It was on this day in 1893 that the Supreme Court ruled that the tomato was a vegetable, not a fruit. Their ruling was in light of a 10-year-old piece of legislation called the Tariff Act of 1883, which ruled that a 10 percent tax had to be paid on all imported vegetables. The case, known as Nix vs. Hedden, was filed by John Nix and several other tomato importers against Edward Hedden, the Collector of Customs at the Port of New York. The case wound up in the Supreme Court, where Webster’s Dictionary was heavily cited. The plaintiffs argued that according to the dictionary definition of fruit — the structure that grows from the flower of the plant and holds the seeds — a tomato was a fruit. They called two witnesses, both of whom heard the definitions of “fruit” and “vegetable” out of the dictionary and were asked whether those definitions were any different in the world of trade and commerce. Both talked for a while but said no, the definitions were no different. The counsel for the plaintiff then read the definition of tomato.
Each side then proceeded to read a series of Webster’s Dictionary definitions. The counsel for the defense read “egg plant,” “squash,” “pepper,” and “cucumber” — all of which, like tomato, are fruits in the botanical sense — but which are widely considered vegetables. In response, the counsel for the plaintiff read the definitions of “potato,” “turnip,” “parsnip,” “cauliflower,” “cabbage,” and “carrot,” none of them botanical fruits but all considered vegetables.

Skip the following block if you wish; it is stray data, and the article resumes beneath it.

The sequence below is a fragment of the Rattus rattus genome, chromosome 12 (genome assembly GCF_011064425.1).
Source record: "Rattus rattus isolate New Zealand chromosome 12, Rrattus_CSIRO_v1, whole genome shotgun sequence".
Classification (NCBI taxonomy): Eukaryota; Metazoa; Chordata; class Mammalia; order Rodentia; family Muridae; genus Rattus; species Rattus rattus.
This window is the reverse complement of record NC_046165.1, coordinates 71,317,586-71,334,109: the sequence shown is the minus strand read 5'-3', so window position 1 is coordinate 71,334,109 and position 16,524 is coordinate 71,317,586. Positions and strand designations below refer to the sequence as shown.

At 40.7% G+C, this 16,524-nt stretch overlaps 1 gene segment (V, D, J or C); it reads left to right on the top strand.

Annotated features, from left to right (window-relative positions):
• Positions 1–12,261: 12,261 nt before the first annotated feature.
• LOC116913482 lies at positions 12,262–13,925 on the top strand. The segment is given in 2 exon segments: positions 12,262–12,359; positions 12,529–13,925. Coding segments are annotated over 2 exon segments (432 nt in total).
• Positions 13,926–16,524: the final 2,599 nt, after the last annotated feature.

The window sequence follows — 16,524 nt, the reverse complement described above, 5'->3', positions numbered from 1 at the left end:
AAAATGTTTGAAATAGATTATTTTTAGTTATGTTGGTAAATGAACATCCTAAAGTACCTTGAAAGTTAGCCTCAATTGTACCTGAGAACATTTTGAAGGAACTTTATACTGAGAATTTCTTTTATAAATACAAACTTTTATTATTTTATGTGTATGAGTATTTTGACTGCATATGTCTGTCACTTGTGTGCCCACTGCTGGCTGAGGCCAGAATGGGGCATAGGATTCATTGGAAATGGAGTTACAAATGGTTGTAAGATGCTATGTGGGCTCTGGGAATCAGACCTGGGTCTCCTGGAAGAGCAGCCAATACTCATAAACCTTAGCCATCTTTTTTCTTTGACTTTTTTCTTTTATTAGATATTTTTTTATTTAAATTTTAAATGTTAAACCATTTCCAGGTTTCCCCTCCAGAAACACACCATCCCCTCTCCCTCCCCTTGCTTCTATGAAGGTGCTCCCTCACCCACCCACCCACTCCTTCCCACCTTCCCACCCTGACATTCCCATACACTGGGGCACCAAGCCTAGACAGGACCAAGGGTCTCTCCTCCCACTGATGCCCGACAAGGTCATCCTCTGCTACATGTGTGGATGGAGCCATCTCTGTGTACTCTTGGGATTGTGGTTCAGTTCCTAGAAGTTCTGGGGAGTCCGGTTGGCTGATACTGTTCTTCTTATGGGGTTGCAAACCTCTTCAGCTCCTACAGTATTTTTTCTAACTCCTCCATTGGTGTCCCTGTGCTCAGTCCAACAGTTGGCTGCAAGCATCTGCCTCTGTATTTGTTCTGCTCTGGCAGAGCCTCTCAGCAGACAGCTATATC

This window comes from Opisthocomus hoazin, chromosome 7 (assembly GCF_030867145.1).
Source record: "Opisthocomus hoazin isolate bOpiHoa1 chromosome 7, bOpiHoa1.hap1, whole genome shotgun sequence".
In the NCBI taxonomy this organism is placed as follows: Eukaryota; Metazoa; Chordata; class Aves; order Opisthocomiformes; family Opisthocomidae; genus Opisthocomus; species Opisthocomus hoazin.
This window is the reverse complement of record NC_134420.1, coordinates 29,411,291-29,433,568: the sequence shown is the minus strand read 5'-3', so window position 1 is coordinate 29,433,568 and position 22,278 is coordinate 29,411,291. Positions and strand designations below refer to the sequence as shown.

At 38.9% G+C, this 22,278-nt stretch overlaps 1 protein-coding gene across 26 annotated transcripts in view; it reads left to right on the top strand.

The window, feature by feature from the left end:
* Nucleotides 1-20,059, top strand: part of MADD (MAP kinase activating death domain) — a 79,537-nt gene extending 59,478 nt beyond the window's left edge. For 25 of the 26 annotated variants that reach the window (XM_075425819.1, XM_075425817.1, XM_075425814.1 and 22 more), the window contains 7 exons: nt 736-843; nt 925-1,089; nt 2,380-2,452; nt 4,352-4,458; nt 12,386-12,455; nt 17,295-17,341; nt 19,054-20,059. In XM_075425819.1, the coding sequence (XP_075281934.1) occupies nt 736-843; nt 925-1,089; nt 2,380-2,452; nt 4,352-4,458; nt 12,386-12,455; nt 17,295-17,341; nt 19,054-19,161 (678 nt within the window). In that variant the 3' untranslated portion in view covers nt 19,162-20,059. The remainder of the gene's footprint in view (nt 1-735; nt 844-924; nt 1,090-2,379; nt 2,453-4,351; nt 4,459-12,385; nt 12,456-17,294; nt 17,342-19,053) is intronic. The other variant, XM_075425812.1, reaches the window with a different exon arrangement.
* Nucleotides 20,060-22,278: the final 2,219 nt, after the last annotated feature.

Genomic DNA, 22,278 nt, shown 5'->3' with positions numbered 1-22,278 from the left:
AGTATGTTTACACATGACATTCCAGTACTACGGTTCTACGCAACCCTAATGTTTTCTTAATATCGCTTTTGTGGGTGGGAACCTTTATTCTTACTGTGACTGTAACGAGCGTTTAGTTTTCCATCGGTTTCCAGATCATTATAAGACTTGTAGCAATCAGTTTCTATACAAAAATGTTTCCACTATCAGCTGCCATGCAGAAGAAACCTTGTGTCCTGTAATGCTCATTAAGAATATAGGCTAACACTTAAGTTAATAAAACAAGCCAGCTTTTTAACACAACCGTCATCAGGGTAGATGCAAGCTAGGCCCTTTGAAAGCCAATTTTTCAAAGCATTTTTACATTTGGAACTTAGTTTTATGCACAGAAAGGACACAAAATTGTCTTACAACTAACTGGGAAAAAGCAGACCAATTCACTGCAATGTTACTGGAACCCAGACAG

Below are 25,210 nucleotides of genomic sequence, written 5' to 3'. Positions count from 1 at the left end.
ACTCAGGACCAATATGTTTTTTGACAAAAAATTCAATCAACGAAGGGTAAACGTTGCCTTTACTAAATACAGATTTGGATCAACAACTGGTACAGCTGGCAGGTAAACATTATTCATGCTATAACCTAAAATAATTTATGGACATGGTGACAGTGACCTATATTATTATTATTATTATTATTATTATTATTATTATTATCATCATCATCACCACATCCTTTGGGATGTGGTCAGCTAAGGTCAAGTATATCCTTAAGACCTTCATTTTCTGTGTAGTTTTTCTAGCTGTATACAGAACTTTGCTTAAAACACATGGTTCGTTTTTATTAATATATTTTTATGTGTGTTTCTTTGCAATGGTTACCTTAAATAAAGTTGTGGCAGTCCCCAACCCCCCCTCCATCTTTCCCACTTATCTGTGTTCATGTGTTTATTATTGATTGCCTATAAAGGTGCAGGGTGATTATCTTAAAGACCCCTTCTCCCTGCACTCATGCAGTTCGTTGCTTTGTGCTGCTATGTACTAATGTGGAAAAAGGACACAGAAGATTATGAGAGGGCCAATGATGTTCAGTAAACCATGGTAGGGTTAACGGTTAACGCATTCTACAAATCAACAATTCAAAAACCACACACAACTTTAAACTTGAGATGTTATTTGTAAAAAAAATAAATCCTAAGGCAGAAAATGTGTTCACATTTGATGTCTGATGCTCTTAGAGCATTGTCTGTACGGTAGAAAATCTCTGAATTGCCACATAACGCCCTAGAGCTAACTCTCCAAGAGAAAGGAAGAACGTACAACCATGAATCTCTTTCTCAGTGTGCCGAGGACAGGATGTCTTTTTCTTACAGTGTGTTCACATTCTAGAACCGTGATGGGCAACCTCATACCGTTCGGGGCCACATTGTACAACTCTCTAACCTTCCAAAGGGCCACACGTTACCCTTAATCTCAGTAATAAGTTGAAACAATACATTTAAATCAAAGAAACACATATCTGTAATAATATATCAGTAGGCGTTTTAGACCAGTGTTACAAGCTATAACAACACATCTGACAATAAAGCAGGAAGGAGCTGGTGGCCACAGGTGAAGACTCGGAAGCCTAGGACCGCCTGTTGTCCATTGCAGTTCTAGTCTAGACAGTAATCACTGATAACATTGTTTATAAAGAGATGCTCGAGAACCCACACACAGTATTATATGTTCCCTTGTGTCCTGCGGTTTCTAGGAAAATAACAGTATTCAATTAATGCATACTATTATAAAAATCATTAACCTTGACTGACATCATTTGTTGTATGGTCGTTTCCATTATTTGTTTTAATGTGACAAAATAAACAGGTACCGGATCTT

Justice Gray delivered the opinion of the Court, and he said: “Botanically speaking, tomatoes are the fruit of a vine, just as are cucumbers, squashes, beans, and peas. But in the common language of the people, whether sellers or consumers of provisions, all these are vegetables which are grown in kitchen gardens, and which, whether eaten cooked or raw, are, like potatoes, carrots, parsnips, turnips, beets, cauliflower, cabbage, celery, and lettuce, usually served at dinner in, with, or after the soup, fish, or meats which constitute the principal part of the repast, and not, like fruits generally, as dessert.”
Nix v. Hedden has been referenced in numerous cases since, including a 1990 Second Circuit Court of Appeals case about a delay in a tomato shipment. The judge wrote: “In common parlance tomatoes are vegetables, as the Supreme Court observed long ago, see Nix v. Hedden, although botanically speaking they are actually a fruit. Regardless of classification, people have been enjoying tomatoes for centuries, even Mr. Pickwick, as Dickens relates, ate his chops in ‘tomata’ sauce.”
The debate has continued, but the problem is that “vegetable” has no actual scientific or botanical definition — it is a culinary term. In 1987, the state of Arkansas designated the Vine Ripe Pink Tomato as their official state fruit and vegetable.
Tomatoes were slow to catch on in the United States — in 1845, the editor of the Boston Courier wrote that tomatoes were “the mere fungus of an offensive plant, which one cannot touch without an immediate application of soap and water with an infusion of eau de cologne … deliver us, O ye caterers of luxuries, ye gods and goddesses of the science of cookery! deliver us from tomatoes!” This opinion was echoed over and over again by journalists, agricultural experts, farmers, and gardeners across the country.
From The Writer’s Almanac, by Garrison Keillor